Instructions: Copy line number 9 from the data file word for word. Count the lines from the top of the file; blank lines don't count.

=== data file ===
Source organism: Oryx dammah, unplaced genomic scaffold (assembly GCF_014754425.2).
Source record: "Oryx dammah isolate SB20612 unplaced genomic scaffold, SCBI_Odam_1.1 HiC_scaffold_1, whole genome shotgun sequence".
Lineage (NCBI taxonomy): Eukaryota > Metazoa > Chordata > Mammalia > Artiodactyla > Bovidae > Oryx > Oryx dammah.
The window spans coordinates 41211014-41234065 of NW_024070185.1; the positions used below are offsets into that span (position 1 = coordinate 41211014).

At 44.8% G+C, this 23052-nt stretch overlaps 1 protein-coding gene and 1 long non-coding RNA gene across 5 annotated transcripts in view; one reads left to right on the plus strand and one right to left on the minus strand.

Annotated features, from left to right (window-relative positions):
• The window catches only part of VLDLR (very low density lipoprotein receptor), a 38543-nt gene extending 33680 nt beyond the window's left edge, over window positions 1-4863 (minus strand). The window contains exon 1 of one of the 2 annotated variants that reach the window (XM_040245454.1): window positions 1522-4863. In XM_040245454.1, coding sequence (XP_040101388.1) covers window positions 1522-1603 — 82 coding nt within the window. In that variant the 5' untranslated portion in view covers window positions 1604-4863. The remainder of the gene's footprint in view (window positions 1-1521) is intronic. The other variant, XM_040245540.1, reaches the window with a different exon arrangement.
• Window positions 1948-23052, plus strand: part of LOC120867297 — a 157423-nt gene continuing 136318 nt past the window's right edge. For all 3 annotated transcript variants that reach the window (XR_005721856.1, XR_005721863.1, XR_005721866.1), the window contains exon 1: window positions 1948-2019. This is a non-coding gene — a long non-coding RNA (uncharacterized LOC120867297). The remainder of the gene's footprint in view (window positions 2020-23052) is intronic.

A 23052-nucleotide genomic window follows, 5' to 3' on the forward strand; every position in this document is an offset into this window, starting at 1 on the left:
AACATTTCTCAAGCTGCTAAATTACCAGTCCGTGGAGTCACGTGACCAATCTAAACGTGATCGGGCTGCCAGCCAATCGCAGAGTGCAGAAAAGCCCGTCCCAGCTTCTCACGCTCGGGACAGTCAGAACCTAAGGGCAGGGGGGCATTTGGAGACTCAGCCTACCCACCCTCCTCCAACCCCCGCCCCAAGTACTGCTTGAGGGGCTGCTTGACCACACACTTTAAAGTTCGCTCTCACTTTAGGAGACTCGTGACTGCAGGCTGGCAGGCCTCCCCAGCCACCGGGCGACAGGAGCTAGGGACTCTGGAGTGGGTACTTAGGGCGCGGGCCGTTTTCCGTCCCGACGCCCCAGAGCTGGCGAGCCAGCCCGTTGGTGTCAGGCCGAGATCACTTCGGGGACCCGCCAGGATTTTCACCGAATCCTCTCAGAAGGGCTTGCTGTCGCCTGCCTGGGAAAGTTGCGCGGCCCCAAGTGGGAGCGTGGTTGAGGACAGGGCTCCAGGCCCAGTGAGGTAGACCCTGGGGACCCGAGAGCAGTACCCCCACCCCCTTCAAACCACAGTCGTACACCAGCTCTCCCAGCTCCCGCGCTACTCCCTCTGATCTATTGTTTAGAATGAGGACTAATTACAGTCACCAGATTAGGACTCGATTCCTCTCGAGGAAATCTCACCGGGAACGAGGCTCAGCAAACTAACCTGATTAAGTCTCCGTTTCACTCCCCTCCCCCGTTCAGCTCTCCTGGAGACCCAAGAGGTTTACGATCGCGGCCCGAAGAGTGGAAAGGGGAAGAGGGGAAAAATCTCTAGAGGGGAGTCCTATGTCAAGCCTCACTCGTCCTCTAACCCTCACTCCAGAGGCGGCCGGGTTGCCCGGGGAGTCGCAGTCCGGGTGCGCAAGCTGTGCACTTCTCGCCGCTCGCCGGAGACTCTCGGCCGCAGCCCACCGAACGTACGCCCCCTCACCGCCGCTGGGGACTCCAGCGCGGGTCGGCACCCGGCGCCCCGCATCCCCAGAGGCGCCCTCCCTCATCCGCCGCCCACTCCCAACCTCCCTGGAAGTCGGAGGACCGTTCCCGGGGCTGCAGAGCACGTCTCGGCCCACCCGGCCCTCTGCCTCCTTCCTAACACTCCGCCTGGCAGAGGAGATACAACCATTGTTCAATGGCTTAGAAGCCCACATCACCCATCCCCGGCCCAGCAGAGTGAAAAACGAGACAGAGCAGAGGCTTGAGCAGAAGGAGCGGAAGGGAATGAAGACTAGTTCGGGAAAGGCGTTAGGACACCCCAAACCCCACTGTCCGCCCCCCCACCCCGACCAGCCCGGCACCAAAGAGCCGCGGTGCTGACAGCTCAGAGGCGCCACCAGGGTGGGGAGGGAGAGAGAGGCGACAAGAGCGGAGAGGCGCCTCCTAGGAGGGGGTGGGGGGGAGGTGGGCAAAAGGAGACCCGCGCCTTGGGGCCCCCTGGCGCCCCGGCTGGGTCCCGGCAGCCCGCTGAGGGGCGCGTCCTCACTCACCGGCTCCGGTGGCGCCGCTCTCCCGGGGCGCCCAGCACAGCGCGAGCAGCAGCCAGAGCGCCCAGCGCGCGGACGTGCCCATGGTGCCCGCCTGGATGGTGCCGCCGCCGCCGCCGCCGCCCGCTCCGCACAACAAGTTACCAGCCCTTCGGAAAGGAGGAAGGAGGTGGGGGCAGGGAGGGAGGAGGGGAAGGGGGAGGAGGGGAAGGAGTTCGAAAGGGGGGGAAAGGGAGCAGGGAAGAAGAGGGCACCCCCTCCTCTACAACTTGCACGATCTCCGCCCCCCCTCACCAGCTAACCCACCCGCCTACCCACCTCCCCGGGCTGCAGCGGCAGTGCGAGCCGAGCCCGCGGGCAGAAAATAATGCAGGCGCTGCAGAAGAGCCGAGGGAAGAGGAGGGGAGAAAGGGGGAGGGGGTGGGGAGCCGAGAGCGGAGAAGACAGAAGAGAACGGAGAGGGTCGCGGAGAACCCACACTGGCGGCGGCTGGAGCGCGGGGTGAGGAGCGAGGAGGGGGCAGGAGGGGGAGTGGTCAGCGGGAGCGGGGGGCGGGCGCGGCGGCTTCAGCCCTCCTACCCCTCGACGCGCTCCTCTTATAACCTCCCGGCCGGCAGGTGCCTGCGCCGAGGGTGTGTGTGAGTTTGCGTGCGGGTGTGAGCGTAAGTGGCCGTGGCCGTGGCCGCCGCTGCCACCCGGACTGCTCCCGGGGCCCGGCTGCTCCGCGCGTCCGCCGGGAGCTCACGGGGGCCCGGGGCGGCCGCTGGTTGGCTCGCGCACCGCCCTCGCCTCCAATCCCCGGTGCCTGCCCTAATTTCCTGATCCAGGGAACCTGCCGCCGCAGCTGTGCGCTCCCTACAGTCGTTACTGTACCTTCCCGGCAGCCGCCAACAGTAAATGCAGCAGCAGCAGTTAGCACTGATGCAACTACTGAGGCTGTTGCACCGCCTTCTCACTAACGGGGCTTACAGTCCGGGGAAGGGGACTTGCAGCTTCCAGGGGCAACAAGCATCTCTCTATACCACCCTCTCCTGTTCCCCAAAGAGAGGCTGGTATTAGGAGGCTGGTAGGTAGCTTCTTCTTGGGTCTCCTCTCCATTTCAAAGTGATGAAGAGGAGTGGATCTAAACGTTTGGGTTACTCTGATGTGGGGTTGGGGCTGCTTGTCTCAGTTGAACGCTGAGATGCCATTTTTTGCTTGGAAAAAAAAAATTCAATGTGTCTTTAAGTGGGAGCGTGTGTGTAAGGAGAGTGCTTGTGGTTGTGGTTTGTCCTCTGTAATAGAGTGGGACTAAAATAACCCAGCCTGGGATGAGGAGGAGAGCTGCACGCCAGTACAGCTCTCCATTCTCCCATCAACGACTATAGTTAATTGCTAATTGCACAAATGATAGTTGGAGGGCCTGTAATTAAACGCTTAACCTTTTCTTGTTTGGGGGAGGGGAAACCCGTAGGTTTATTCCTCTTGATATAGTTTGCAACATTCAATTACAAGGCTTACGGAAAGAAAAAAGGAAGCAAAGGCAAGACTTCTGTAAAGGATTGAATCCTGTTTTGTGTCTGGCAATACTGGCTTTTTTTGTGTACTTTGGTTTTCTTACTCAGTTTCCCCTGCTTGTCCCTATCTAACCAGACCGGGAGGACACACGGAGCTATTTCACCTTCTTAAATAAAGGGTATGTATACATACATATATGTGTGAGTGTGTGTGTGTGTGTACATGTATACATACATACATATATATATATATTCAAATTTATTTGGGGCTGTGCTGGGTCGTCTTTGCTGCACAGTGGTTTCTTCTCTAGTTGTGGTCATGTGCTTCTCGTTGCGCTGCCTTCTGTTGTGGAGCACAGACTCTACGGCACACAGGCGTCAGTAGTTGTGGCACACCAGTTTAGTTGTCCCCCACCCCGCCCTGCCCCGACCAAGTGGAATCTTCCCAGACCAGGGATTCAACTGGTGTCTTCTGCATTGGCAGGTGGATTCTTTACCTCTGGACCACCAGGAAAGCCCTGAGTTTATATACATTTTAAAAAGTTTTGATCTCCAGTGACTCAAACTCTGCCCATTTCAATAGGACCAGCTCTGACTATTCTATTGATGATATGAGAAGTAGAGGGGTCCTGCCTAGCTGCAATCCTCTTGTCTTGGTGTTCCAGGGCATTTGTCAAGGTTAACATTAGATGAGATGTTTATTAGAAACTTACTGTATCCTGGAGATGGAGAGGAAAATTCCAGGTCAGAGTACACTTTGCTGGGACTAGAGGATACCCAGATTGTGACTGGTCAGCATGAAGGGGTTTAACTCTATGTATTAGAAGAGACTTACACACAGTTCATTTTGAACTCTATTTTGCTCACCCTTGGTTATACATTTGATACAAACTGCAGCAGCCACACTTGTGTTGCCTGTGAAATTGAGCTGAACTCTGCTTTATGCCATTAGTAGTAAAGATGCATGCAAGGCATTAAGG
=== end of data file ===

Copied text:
A 23052-nucleotide genomic window follows, 5' to 3' on the forward strand; every position in this document is an offset into this window, starting at 1 on the left: